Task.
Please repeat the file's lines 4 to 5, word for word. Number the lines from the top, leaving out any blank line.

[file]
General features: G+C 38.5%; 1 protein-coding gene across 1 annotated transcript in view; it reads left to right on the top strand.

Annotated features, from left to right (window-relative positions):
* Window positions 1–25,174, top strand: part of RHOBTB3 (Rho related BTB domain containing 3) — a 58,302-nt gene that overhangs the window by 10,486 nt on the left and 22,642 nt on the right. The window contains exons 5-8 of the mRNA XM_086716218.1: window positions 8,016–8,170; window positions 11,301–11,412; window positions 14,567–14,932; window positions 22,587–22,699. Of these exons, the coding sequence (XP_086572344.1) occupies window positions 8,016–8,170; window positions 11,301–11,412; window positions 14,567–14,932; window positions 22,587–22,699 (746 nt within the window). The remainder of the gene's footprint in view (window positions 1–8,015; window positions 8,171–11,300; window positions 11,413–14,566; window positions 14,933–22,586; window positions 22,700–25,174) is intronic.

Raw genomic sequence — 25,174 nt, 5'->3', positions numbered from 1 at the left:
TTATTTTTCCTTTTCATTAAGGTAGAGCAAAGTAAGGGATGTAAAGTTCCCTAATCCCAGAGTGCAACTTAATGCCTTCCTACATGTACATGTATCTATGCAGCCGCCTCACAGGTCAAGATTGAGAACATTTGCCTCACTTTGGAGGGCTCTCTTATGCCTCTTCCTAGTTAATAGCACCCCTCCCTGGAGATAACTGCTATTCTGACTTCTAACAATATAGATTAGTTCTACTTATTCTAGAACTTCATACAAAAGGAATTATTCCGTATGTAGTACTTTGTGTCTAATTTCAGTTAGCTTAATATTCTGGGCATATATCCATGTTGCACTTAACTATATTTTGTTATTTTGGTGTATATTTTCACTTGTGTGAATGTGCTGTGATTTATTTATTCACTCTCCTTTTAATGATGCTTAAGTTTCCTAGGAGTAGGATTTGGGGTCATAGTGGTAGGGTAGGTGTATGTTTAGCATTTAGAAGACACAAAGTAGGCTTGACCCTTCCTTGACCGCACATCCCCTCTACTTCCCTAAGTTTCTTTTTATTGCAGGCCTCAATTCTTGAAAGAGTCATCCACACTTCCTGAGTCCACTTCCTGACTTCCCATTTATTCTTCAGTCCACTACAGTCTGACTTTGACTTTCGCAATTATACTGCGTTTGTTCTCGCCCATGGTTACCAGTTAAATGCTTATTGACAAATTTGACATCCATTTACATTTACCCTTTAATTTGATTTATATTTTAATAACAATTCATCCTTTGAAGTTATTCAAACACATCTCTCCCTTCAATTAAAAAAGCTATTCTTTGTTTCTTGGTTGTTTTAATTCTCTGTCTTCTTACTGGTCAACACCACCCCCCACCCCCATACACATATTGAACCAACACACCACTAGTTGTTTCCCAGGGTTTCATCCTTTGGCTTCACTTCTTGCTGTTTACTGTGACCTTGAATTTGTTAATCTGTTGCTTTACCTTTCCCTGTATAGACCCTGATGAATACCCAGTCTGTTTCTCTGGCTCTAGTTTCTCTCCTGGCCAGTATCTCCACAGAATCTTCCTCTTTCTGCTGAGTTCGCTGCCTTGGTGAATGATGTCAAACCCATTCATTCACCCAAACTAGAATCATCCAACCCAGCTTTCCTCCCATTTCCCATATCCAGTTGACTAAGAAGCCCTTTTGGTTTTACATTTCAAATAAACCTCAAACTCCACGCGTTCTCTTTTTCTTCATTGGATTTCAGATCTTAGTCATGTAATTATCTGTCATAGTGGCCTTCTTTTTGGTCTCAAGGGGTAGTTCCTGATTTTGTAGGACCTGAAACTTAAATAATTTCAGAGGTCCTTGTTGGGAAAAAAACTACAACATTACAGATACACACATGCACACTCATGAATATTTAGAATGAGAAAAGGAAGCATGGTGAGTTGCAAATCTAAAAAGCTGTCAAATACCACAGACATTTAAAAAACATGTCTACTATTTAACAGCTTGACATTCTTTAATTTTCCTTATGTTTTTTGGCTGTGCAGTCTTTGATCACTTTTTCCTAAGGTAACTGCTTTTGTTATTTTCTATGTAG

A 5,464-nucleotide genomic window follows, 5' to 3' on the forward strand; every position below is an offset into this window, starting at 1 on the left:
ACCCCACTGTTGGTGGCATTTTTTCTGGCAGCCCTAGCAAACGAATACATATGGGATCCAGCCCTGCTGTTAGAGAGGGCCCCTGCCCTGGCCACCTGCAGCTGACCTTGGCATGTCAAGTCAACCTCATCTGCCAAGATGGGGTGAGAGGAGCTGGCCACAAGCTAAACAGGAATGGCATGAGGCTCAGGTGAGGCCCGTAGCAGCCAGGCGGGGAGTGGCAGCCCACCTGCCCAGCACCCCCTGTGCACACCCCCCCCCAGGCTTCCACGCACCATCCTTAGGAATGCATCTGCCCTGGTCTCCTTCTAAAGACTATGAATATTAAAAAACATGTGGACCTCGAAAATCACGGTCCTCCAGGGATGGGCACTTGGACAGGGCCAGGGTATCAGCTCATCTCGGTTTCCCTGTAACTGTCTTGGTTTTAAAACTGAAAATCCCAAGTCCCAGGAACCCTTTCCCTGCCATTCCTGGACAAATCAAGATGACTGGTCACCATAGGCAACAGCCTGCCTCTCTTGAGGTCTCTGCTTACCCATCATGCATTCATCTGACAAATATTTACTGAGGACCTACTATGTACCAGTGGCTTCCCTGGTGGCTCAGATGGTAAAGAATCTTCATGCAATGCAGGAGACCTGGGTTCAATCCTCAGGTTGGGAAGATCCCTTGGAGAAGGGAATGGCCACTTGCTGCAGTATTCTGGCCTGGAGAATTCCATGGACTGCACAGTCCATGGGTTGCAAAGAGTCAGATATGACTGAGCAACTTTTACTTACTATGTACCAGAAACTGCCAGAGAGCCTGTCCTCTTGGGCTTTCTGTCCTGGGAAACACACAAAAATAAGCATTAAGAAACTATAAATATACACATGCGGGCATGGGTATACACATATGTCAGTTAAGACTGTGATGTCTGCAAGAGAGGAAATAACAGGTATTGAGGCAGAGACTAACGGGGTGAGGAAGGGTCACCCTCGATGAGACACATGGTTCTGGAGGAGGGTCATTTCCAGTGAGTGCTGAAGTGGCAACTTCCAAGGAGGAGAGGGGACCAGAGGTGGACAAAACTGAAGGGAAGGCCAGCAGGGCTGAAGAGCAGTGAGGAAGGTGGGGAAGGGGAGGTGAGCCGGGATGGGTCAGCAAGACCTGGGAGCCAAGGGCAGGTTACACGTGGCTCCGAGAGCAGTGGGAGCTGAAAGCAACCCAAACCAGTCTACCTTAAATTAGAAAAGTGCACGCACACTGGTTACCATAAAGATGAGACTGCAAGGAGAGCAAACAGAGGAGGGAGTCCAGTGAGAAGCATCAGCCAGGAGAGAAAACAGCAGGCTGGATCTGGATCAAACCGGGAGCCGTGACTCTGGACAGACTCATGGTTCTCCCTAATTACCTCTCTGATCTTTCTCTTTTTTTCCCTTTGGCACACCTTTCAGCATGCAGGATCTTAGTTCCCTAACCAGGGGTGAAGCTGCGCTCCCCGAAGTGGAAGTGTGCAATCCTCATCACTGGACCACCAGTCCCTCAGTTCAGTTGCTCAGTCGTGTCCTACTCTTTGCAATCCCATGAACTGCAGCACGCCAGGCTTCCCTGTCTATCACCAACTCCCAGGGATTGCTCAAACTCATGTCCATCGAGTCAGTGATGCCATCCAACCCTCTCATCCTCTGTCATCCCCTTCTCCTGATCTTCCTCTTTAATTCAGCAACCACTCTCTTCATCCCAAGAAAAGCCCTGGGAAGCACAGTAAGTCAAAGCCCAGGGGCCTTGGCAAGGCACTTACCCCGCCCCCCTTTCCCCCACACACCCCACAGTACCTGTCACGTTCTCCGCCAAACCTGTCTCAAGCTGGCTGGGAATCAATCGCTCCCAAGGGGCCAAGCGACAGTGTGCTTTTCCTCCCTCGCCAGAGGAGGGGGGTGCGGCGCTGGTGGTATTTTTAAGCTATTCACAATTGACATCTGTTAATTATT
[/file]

Raw genomic sequence — 25,174 nt, 5'->3', positions numbered from 1 at the left:
TTATTTTTCCTTTTCATTAAGGTAGAGCAAAGTAAGGGATGTAAAGTTCCCTAATCCCAGAGTGCAACTTAATGCCTTCCTACATGTACATGTATCTATGCAGCCGCCTCACAGGTCAAGATTGAGAACATTTGCCTCACTTTGGAGGGCTCTCTTATGCCTCTTCCTAGTTAATAGCACCCCTCCCTGGAGATAACTGCTATTCTGACTTCTAACAATATAGATTAGTTCTACTTATTCTAGAACTTCATACAAAAGGAATTATTCCGTATGTAGTACTTTGTGTCTAATTTCAGTTAGCTTAATATTCTGGGCATATATCCATGTTGCACTTAACTATATTTTGTTATTTTGGTGTATATTTTCACTTGTGTGAATGTGCTGTGATTTATTTATTCACTCTCCTTTTAATGATGCTTAAGTTTCCTAGGAGTAGGATTTGGGGTCATAGTGGTAGGGTAGGTGTATGTTTAGCATTTAGAAGACACAAAGTAGGCTTGACCCTTCCTTGACCGCACATCCCCTCTACTTCCCTAAGTTTCTTTTTATTGCAGGCCTCAATTCTTGAAAGAGTCATCCACACTTCCTGAGTCCACTTCCTGACTTCCCATTTATTCTTCAGTCCACTACAGTCTGACTTTGACTTTCGCAATTATACTGCGTTTGTTCTCGCCCATGGTTACCAGTTAAATGCTTATTGACAAATTTGACATCCATTTACATTTACCCTTTAATTTGATTTATATTTTAATAACAATTCATCCTTTGAAGTTATTCAAACACATCTCTCCCTTCAATTAAAAAAGCTATTCTTTGTTTCTTGGTTGTTTTAATTCTCTGTCTTCTTACTGGTCAACACCACCCCCCACCCCCATACACATATTGAACCAACACACCACTAGTTGTTTCCCAGGGTTTCATCCTTTGGCTTCACTTCTTGCTGTTTACTGTGACCTTGAATTTGTTAATCTGTTGCTTTACCTTTCCCTGTATAGACCCTGATGAATACCCAGTCTGTTTCTCTGGCTCTAGTTTCTCTCCTGGCCAGTATCTCCACAGAATCTTCCTCTTTCTGCTGAGTTCGCTGCCTTGGTGAATGATGTCAAACCCATTCATTCACCCAAACTAGAATCATCCAACCCAGCTTTCCTCCCATTTCCCATATCCAGTTGACTAAGAAGCCCTTTTGGTTTTACATTTCAAATAAACCTCAAACTCCACGCGTTCTCTTTTTCTTCATTGGATTTCAGATCTTAGTCATGTAATTATCTGTCATAGTGGCCTTCTTTTTGGTCTCAAGGGGTAGTTCCTGATTTTGTAGGACCTGAAACTTAAATAATTTCAGAGGTCCTTGTTGGGAAAAAAACTACAACATTACAGATACACACATGCACACTCATGAATATTTAGAATGAGAAAAGGAAGCATGGTGAGTTGCAAATCTAAAAAGCTGTCAAATACCACAGACATTTAAAAAACATGTCTACTATTTAACAGCTTGACATTCTTTAATTTTCCTTATGTTTTTTGGCTGTGCAGTCTTTGATCACTTTTTCCTAAGGTAACTGCTTTTGTTATTTTCTATGTAG